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America’s Virulent, Extremist Counterterrorism Ideology

Forget the long war; we’re now in the thick of perpetual war.

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Throughout the 13-plus years of the war on terrorism, one line of effort that everyone in Washington agrees on is the necessity to counter the ideology put forth by terrorist groups. Unfortunately, everyone also agrees that U.S. government agencies have done a terrible job at achieving this. Sen. Cory Booker (D-N.J.) recently derided the State Department’s counter-ideology efforts as “laughable” compared with the propaganda of the Islamic State. Whether termed “strategic communications,” “counter-messaging,” or “countering violent extremism,” there is a rare Washington consensus that this essential task is also the one that the United States has been the worst at accomplishing. But it’s not just about building a less-pathetic State Department Twitter feed. By extension, “success” mandates changing how terrorist groups think and communicate, and influencing individuals deemed susceptible to terrorists’ messaging.

Focusing on terrorists’ ideology is attractive because it requires altering the brains of enemies and neutral third parties, while, more importantly, requiring no change in America’s own thinking. Yet in the past six months there has been a little noticed, but significant, shift in America’s own counterterrorism ideology.

The language senior officials and policymakers are increasingly using to characterize terrorist threats — and to describe the projected length of the war on terrorism — has diversified and metastasized. The enemy, once identified as simply al Qaeda and affiliated groups, now includes amorphous concepts like “Islamic extremism” or “violent extremists.” Meanwhile, any shared understanding of when the war might end has basically vanished from public discourse. Where there was once an aspiration in Washington to wind down the era of “perpetual war,” there is now an agreement that America faces a “multigenerational” threat.

With little awareness of the consequences of this shift in discourse, U.S. counterterrorism ideology has become far more nebulous, less concrete, and gradually more open-ended. The war on terrorism is going poorly: The number, estimated strength, lethality (within countries they operate in, not against Americans), and social media influence of jihadi terrorist groups is growing. Yet, the same tough-sounding clichés and wholly implausible objectives are repeated over and over, with no indication of any strategic learning or policy adjustments. If this virulent and extremist — virulent in that it’s poisonous and harmful and that repeatedly espousing it ensures continued strategic failure, and extremist in that it proclaims the most extreme objectives that will never be achieved — U.S. counterterrorism ideology goes unchecked, it will further delude government officials and U.S. citizens into the false belief that the current courses of action are normal and acceptable and require no modification.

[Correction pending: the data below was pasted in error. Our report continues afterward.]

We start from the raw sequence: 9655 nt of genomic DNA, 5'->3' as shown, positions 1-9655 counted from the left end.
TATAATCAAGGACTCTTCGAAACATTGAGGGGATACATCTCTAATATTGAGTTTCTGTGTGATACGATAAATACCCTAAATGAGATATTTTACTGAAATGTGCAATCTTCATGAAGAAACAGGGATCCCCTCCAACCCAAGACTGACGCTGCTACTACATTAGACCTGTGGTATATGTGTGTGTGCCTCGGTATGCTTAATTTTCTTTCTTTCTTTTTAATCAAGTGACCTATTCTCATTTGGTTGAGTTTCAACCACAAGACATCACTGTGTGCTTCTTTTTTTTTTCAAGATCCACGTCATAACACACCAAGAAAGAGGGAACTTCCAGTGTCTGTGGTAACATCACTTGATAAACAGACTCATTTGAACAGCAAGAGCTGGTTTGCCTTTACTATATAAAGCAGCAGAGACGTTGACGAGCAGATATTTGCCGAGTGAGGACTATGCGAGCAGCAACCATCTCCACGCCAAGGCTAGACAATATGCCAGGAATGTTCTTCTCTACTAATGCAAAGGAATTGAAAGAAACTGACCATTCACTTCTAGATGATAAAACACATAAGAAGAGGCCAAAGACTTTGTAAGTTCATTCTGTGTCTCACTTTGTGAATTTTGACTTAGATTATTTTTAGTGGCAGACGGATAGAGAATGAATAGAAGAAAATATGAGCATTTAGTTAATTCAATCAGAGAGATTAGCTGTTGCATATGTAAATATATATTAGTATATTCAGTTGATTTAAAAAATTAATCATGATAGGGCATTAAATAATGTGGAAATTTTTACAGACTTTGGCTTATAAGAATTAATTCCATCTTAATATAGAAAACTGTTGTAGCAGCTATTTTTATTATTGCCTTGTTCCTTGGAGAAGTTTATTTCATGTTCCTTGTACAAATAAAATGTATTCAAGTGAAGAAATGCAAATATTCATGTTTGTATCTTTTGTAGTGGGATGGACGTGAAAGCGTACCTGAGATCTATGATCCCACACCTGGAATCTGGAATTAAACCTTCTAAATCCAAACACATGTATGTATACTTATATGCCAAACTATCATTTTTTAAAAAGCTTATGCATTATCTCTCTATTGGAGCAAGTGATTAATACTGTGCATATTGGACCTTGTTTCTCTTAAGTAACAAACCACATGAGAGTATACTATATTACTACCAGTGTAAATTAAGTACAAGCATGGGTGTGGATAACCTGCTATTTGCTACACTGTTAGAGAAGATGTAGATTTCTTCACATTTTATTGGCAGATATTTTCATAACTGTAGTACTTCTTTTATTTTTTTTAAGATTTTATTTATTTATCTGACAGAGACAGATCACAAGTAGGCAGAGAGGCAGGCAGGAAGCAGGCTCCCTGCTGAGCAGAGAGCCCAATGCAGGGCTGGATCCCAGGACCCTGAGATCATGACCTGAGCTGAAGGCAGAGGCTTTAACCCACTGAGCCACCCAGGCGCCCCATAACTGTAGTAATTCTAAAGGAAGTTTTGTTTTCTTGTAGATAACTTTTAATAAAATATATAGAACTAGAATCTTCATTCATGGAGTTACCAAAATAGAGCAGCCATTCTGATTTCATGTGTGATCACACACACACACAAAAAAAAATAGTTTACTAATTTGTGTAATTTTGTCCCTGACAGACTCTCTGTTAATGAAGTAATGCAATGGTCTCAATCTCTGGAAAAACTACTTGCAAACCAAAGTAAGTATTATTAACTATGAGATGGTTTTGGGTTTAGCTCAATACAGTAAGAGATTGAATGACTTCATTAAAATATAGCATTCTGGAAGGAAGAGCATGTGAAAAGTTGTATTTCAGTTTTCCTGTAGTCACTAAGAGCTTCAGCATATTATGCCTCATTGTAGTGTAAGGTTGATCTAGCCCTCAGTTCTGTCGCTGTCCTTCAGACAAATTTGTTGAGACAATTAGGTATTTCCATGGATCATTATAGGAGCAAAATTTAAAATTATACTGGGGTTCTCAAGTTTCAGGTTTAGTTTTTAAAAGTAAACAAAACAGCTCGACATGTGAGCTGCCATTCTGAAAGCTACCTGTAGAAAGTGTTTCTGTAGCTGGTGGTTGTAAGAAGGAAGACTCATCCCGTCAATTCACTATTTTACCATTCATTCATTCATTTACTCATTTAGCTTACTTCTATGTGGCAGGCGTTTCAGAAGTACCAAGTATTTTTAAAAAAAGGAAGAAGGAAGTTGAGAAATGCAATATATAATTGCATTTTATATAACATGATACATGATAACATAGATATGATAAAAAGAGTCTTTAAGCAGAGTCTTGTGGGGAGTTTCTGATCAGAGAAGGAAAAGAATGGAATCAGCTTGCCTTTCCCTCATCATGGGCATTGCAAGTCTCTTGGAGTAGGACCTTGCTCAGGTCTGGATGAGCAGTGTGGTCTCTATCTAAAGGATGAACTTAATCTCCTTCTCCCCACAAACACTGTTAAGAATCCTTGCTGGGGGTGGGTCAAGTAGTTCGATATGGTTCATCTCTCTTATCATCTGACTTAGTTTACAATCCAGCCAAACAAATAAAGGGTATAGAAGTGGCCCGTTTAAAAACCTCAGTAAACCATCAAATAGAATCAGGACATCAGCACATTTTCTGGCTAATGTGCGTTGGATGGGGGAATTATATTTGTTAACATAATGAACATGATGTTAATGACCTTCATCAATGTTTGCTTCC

This latest ideological change is most conspicuous in descriptions of who the United States is at war with. The enemy has always been overly classified and somewhat hidden, but at least there was once a recognized list of discrete groups. Now, the adversary is an undefined and contested category of groups or people allegedly connected with the act of terrorism. If the U.S. government were as imprecise with its bombs as with its descriptions of its terrorist enemies, it would be a war crime. This matters: If you cannot name your opponents, you certainly cannot know them, much less measure progress in defeating them.

Consider the nebulous jumble of abstract enemies that officials have pronounced. In February, President Barack Obama said, “We are at war with people who have perverted Islam” and said that the international community must “eradicate this scourge of violent extremism.” Similarly, when attempting to describe the enemy, the chairman of the Joint Chiefs of Staff, Gen. Martin Dempsey, claimed that the United States is in a fight “against the group that has perverted Islam.” In February, National Security Advisor Susan Rice contextualized the U.S. mission as “to cut off violent extremism at the knees.” Earlier that month, she attempted to describe the undefined enemy: “As al Qaeda core has been decimated, we have seen the diffusion of the threat to al Qaeda affiliates, ISIL, local militia[s], and homegrown violent extremists.” Eric Holder, then the attorney general, claimed, also in February, that the United States is simply “combating the threat of violent extremism.” Gen. Lloyd Austin, commander of U.S. Central Command, said the enemy is “ISIL and other violent extremist groups.”

Some policymakers have been even vaguer. When asked to define the enemy, Secretary of State John Kerry said, “I call them the enemy of Islam.” Let’s set aside the fact that Kerry is now presuming to interpret what is legitimate faith for 1 billion Muslims. Just who is this enemy precisely?